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The Jets won yesterday, beating the Browns, which, okay. That makes two in a row for New York, which has slightly eased the suffering caused by a particularly disastrous four-game losing streak that triggered the brief return of Geno Smith. Still, you wouldn’t exactly call the victory over the Browns ... encouraging. Ryan Fitzpatrick managed to not throw an interception, but still completed fewer than half of his passes. Matt Forte averaged 3.3 yards per carry over 25 rushes. More concerning was the Jets’ suddenly porous defense, which gave up over 400 yards, and in particular Darrelle Revis, who once again looked like an impostor in his own jersey.

Revis had major issues when trying to cover Browns receiver Terrelle Pryor in the first half yesterday—he gave up 101 yards to Pryor on six catches, all before halftime. The NFL’s YouTube channel has conveniently collected those catches for your enjoyment:

These highlights argue that Revis was mostly helpless when tasked with single-covering Pryor, but more depressing for Jets fans should be that Revis seemed to know it, too.


On most of these catches, Revis is giving Pryor the sort of cushion you would expect from a green, inexperienced corner who just wanted to keep the game in front of him. (The Jets reportedly gave Revis safety help in the second half, which he said allowed him to be more aggressive.) Rarely has Revis Island ever looked this expansive, but even then Revis still had trouble getting out of his breaks and making tackles. And on one third-and-short in which Revis played press coverage, Pryor easily got loose at the line of scrimmage and provided an easy window for Josh McCown.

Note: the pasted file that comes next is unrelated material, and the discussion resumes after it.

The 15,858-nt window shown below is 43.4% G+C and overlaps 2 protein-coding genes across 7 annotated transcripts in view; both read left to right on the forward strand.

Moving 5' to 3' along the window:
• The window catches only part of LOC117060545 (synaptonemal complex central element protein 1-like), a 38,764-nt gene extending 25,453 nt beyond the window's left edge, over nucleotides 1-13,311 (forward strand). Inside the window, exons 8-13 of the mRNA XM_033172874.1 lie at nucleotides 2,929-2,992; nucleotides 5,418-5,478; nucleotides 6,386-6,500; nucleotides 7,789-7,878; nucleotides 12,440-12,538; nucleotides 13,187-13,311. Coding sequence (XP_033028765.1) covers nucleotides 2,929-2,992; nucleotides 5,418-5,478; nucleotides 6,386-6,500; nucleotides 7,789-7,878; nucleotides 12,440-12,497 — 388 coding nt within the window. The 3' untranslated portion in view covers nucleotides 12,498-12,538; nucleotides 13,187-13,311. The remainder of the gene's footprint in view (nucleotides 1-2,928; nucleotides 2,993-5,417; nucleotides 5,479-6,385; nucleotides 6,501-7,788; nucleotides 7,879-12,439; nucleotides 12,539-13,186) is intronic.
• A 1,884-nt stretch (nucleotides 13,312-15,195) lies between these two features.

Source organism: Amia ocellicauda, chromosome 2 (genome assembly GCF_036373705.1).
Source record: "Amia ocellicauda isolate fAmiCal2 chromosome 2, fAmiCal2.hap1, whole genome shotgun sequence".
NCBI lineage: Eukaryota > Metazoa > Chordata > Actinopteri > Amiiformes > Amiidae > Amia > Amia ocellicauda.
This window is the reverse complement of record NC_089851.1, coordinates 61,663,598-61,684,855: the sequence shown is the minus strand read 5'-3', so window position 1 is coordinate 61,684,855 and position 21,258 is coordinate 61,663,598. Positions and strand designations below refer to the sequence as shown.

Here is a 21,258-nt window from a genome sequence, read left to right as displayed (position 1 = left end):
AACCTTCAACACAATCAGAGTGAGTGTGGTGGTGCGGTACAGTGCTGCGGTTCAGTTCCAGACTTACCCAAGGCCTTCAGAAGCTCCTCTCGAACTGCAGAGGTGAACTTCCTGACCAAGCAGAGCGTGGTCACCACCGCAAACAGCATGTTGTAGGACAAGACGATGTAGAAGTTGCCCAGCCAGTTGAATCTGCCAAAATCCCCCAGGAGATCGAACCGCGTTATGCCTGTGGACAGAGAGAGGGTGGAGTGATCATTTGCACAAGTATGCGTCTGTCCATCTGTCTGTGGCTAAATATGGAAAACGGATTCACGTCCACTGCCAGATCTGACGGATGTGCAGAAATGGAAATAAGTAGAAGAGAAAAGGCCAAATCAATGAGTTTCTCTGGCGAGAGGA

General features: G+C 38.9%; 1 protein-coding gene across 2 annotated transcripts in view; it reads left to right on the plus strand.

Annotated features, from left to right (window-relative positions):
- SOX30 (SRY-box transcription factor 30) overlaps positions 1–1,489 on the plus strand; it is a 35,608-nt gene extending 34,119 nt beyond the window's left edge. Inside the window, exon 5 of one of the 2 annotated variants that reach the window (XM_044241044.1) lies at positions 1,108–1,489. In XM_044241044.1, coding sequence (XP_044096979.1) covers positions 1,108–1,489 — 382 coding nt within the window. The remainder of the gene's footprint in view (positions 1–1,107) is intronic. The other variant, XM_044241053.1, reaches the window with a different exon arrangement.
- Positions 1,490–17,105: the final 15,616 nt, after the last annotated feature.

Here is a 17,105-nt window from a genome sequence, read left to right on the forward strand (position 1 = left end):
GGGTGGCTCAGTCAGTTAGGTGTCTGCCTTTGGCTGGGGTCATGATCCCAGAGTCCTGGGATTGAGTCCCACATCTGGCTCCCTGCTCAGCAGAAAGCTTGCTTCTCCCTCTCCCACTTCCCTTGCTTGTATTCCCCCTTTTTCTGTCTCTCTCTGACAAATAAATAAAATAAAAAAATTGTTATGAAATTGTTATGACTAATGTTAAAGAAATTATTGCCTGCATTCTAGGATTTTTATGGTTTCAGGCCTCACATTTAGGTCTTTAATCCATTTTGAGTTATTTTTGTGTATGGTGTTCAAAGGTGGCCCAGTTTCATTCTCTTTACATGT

One way to interpret this is that Terrelle Pryor is more than just a novelty at receiver, and the precision of the route in the clip above would suggest that he’s on his way to becoming a legitimate go-to option outside. But still—this is a converted quarterback with two career receptions prior to this season, easily working over one of the most fearsome cornerbacks of a generation. It is entirely different than being pantsed by A.J. Green.


If the Jets miss the playoffs again, the pressure will be on the relatively new front office to find an immediate solution at quarterback. But eyes will also turn to Revis. Already the New York Post is floating the possibility of the Jets asking Revis to restructure his contract (he is set to make $17 million next season) so they don’t have to cut him. That may seem drastic, but Revis hasn’t played up to that salary this year. The 31-year-old Revis also openly admitted this week that his body is “breaking down,” and it seems like self-preservation is currently at the forefront of his mind.


The unending reign of Bill Belichick’s Patriots has a way of conditioning the AFC East’s three other fanbases to not really feel much of anything, but Jets fans did swell with a certain pride when their one-time face of the franchise spurned New England to come back home. But at that point, the twilight of Revis’s career still felt a ways off.

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